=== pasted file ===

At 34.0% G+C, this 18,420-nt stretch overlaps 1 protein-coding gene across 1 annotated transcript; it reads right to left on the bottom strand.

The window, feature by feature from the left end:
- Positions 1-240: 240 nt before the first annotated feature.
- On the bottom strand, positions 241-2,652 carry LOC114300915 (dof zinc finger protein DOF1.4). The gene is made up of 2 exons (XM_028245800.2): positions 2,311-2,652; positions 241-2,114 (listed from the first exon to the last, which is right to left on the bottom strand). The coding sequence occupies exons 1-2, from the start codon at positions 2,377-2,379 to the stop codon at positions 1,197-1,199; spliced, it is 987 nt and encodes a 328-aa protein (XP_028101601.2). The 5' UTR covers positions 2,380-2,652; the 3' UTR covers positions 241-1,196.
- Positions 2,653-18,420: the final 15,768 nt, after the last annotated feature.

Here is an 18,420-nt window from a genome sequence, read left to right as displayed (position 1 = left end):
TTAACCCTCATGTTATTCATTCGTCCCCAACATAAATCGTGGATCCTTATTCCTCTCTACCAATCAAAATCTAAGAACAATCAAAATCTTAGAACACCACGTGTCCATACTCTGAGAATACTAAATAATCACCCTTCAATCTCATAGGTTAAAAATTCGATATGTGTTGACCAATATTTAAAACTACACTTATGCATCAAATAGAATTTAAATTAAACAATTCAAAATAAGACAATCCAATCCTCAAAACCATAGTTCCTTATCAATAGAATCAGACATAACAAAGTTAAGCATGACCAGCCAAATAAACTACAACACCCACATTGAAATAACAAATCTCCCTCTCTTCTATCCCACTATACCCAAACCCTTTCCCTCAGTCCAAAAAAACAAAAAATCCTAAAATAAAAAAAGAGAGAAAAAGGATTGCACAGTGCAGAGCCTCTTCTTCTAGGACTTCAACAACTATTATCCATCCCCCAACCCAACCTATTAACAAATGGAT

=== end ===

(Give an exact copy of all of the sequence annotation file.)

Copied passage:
At 34.0% G+C, this 18,420-nt stretch overlaps 1 protein-coding gene across 1 annotated transcript; it reads right to left on the bottom strand.

The window, feature by feature from the left end:
- Positions 1-240: 240 nt before the first annotated feature.
- On the bottom strand, positions 241-2,652 carry LOC114300915 (dof zinc finger protein DOF1.4). The gene is made up of 2 exons (XM_028245800.2): positions 2,311-2,652; positions 241-2,114 (listed from the first exon to the last, which is right to left on the bottom strand). The coding sequence occupies exons 1-2, from the start codon at positions 2,377-2,379 to the stop codon at positions 1,197-1,199; spliced, it is 987 nt and encodes a 328-aa protein (XP_028101601.2). The 5' UTR covers positions 2,380-2,652; the 3' UTR covers positions 241-1,196.
- Positions 2,653-18,420: the final 15,768 nt, after the last annotated feature.

Here is an 18,420-nt window from a genome sequence, read left to right as displayed (position 1 = left end):
TTAACCCTCATGTTATTCATTCGTCCCCAACATAAATCGTGGATCCTTATTCCTCTCTACCAATCAAAATCTAAGAACAATCAAAATCTTAGAACACCACGTGTCCATACTCTGAGAATACTAAATAATCACCCTTCAATCTCATAGGTTAAAAATTCGATATGTGTTGACCAATATTTAAAACTACACTTATGCATCAAATAGAATTTAAATTAAACAATTCAAAATAAGACAATCCAATCCTCAAAACCATAGTTCCTTATCAATAGAATCAGACATAACAAAGTTAAGCATGACCAGCCAAATAAACTACAACACCCACATTGAAATAACAAATCTCCCTCTCTTCTATCCCACTATACCCAAACCCTTTCCCTCAGTCCAAAAAAACAAAAAATCCTAAAATAAAAAAAGAGAGAAAAAGGATTGCACAGTGCAGAGCCTCTTCTTCTAGGACTTCAACAACTATTATCCATCCCCCAACCCAACCTATTAACAAATGGAT